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Our study showed that despite the addition of 2 dTaP booster doses to Israel’s national immunization policy, the national pertussis incidence rate remained high. There are multiple factors believed to contribute to this high burden of disease. It is well established that cyclic peaks of pertussis occur at 2–5 year intervals in the post vaccination era.4 Moreover, waning immunity and decreased efficacy of the aP vaccine in comparison with the whole cell composition have also been reported.5,6 Sheridan et al7 inferred that the ongoing pertussis epidemic in Australia might be attributed to the fact that children are not primed with any wP vaccine. Additionally, Tartof et al6 found a steady increase in the risk of pertussis after a 5-dose aP series likely attributed to its waning immunity. It should be emphasized, however, that despite the aforementioned concern regarding immunization with aP, the World Health Organization’s most recent report stated that both aP and wP vaccines are efficacious in preventing pertussis disease.8

Regardless of the pertussis vaccine type utilized, high vaccination coverage may impose vaccine pressure thereby leading to pertussis antigenic drift.5 Indeed, our group previously reported on the predominance of 2 closely related PFGE profiles in Israel, during a resurgence of pertussis, 2007–2008 with the most common PFGE profile A, having the same PFGE cluster of the dominant European BpSR11 strain (PFGE cluster IVβ) and the second common PFGE profile B was grouped to PFGE cluster IVα.3 Moreover, during the subsequent 4 years, we found a marked decrease in the frequency of PFGE profile A (PFGE cluster IVβ), an increase in PFGE profile B (PFGE cluster IVα) and identified new patterns.

B. pertussis circulating isolates with a similar PFGE clusters were also observed in Europe since 1998.9 Specifically, BpSR11 (PFGE cluster IVβ) and BpSR10 strains (PFGE cluster IVα) corresponded to profiles A and B, respectively.9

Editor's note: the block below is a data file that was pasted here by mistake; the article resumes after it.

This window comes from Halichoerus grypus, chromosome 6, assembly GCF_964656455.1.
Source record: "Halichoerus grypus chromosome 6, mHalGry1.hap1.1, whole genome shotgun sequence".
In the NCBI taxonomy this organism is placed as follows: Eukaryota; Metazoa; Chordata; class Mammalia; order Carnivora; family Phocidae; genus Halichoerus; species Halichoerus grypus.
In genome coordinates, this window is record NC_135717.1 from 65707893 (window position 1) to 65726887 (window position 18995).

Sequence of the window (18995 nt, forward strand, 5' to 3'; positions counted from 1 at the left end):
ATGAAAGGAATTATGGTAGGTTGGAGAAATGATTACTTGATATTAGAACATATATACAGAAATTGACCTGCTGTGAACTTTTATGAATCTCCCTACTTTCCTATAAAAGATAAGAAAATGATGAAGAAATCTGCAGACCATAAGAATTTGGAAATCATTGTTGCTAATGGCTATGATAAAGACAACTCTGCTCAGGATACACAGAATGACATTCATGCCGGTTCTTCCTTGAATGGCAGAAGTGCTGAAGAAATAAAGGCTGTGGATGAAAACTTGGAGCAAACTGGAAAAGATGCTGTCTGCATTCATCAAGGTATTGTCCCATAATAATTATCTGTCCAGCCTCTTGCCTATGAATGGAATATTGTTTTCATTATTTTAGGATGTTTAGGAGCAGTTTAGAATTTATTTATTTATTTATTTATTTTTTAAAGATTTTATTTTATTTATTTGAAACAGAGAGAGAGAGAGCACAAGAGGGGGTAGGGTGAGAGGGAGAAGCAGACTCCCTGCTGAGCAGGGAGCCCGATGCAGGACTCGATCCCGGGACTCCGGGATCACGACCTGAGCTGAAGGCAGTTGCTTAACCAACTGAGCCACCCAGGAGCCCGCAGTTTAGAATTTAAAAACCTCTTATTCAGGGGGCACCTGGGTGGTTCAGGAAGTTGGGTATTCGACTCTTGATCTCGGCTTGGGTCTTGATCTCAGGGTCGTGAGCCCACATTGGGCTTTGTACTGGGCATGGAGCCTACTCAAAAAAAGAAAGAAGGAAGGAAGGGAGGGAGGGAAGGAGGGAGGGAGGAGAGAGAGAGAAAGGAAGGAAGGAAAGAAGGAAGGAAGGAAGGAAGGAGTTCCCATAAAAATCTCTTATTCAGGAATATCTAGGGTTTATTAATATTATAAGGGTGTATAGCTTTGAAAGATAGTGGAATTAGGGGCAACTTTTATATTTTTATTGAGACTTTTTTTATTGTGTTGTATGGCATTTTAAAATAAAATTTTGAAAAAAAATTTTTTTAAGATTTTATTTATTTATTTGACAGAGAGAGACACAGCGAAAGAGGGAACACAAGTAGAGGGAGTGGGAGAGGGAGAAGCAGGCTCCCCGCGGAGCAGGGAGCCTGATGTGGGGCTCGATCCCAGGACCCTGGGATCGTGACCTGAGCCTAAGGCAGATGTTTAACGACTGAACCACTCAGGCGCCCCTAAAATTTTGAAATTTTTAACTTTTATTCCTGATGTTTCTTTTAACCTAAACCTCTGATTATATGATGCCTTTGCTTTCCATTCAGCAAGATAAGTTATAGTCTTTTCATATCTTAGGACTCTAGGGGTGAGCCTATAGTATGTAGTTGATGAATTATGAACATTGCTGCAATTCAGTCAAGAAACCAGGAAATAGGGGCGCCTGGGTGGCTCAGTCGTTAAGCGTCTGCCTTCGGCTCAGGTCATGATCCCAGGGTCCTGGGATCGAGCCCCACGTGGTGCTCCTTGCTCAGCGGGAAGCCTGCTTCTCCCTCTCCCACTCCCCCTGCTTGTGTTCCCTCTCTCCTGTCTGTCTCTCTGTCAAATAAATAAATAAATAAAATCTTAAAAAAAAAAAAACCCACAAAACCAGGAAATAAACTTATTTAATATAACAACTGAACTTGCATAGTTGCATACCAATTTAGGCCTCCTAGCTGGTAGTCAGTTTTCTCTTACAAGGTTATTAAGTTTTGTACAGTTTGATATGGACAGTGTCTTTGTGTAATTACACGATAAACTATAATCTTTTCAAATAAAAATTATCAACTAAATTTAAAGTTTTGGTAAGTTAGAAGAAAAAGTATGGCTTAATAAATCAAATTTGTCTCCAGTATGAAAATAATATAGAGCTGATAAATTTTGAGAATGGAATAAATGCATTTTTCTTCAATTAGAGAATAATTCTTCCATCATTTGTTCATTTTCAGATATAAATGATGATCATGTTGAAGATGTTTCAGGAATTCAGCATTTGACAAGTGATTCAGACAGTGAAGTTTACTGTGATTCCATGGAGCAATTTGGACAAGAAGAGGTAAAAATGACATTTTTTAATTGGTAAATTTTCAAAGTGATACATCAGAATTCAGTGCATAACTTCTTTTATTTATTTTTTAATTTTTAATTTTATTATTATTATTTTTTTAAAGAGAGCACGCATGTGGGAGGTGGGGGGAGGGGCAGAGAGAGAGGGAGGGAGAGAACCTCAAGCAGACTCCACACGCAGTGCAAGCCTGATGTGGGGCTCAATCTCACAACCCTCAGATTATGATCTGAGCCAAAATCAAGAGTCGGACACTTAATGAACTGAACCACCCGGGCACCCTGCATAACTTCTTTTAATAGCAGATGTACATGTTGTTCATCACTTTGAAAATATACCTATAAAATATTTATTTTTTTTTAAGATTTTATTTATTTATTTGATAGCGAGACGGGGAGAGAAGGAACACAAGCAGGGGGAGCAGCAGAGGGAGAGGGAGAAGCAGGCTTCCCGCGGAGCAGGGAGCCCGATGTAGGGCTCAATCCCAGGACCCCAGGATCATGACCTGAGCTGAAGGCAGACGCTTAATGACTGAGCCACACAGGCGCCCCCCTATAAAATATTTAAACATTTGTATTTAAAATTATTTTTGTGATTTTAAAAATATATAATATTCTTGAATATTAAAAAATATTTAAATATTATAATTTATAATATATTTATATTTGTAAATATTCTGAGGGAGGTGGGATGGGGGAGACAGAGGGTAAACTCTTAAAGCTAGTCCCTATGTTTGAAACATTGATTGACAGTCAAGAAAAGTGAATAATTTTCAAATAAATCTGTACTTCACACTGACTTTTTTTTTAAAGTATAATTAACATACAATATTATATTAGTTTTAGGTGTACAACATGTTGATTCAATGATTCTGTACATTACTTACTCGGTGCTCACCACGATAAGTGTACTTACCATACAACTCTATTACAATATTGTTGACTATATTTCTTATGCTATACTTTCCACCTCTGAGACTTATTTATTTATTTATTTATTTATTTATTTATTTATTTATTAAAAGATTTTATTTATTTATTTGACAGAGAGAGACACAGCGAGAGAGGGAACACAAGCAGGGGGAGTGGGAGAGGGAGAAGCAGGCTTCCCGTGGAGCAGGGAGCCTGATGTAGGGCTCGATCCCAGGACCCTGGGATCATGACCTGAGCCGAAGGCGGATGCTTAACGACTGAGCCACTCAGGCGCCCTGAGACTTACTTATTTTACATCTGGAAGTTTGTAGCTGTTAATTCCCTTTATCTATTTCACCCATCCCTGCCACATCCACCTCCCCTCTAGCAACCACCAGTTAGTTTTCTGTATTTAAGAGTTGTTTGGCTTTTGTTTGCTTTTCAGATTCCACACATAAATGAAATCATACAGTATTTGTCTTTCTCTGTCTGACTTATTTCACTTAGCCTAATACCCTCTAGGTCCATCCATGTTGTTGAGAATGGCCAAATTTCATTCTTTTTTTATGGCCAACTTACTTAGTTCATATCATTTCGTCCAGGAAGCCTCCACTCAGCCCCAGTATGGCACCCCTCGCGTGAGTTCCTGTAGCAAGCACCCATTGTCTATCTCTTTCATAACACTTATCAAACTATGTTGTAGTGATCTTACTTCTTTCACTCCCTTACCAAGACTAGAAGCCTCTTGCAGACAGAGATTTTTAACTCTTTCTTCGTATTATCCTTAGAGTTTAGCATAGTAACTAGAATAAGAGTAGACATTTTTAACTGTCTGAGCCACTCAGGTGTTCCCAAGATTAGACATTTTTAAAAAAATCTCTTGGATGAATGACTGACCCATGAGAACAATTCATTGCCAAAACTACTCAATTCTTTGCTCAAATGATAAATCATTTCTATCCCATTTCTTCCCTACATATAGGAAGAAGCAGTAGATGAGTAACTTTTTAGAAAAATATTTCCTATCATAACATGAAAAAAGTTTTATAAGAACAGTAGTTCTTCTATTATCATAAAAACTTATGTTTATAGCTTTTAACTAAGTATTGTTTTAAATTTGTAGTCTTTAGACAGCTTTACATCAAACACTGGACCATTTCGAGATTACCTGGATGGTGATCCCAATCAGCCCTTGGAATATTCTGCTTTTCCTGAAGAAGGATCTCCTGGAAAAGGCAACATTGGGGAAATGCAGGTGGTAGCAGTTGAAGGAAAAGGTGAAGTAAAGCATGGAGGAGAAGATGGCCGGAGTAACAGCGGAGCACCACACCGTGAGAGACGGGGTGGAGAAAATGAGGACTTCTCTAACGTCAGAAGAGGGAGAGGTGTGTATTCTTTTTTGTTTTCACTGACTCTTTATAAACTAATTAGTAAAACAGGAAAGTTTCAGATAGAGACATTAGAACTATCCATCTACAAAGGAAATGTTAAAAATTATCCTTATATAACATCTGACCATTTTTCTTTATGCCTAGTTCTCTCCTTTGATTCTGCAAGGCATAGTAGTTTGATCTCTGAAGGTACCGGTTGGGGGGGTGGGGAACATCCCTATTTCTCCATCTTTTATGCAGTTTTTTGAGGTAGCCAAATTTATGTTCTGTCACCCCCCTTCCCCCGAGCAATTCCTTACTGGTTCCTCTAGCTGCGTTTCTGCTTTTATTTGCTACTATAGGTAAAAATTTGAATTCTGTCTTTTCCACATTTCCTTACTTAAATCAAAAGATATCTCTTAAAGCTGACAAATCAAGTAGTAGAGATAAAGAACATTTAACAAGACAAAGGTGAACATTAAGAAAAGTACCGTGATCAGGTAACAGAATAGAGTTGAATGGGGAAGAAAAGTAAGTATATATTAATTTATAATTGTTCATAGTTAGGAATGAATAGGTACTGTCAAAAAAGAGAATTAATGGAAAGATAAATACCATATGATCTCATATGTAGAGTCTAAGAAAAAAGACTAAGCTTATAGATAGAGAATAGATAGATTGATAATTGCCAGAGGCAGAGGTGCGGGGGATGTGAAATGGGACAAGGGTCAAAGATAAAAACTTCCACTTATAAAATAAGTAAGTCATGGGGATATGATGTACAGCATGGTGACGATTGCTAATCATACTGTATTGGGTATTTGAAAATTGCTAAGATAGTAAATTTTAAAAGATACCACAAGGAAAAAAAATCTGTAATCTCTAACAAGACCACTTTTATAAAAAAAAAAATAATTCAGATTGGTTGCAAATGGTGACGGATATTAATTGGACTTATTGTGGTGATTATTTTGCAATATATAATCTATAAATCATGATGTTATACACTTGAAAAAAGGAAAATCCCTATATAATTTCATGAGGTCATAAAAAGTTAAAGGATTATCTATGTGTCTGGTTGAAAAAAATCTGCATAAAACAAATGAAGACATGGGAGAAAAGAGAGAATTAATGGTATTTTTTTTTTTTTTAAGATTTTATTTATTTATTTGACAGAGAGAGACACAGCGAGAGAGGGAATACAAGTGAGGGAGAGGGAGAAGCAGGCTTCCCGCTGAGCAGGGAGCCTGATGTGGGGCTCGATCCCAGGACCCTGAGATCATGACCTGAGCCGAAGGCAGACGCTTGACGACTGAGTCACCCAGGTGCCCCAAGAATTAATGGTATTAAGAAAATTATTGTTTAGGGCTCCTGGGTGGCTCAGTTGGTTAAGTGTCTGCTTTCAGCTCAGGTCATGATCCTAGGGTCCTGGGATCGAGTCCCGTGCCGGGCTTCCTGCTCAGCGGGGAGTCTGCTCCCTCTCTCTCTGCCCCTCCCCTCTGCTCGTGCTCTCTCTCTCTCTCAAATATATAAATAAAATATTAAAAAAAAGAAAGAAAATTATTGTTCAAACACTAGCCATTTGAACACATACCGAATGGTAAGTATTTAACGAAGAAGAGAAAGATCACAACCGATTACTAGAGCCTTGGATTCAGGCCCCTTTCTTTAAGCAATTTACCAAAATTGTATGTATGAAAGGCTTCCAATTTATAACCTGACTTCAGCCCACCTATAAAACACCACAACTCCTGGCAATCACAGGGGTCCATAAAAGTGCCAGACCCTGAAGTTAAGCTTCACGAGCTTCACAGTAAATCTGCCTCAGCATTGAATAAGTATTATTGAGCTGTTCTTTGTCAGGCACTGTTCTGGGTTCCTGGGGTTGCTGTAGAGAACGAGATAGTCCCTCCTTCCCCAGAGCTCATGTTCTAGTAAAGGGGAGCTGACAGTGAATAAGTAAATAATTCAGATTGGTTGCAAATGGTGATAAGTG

In addition to the changes in the PFGE, we observed a dramatic increase in the proportion of B. pertussis isolates not expressing Prn, associated with the addition of booster aP vaccines, reaching 33% in the years 2013–2014. Prn is a virulence factor of the B. pertussis bacterium and enhances the adherence of B. pertussis to ciliated respiratory epithelium and is a constituent of most aP vaccine formulations.10 It should be noted that the proportion of Prn-deficient isolates might be affected by the vaccination strategy and coverage in different countries.11–14 In Japan, Prn-deficient isolates were detected from isolates as early as 1995–1999.11 Most recently, an Australian study reported its countries highest proportion of Prn-deficient isolates.12

Lastly, enhanced awareness of the disease among healthcare providers may have prompted increased sampling with sensitive laboratory diagnostics, for example, PCR, which might have contributed to the B. pertussis high incidence rates. As Kaczmarek et al15 reported, there was a 7-fold rise in the likelihood of pertussis test requests, in a stable set of Australian general practice encounters, in 2000–2011 demonstrating a changing trend in pertussis testing. We demonstrated that the rate of positivity of PCR changed also over time along with the dynamic changes in the national incidence rate of pertussis.

Despite the small sample size, these findings demonstrate the importance of continued surveillance of the genotypic and phenotypic characteristics of B. pertussis circulating isolates and continued effort to develop a more durable preventative pertussis vaccine.

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The authors thank Michael Peterman, MSc and Tanya Gorvetsh of the Clinical Microbiology Unit at Bnai Zion Medical Center, Haifa, Israel, for performing the pertussis PCR testing and assisting in the PFGE analysis. The authors also greatly acknowledge Professor Nicole Guiso of the Louis Pasteur Institute and dedicated laboratory team for mentoring our lab with their Immunoblot technique for pertactin analysis.

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Pertussis; genotype; Israel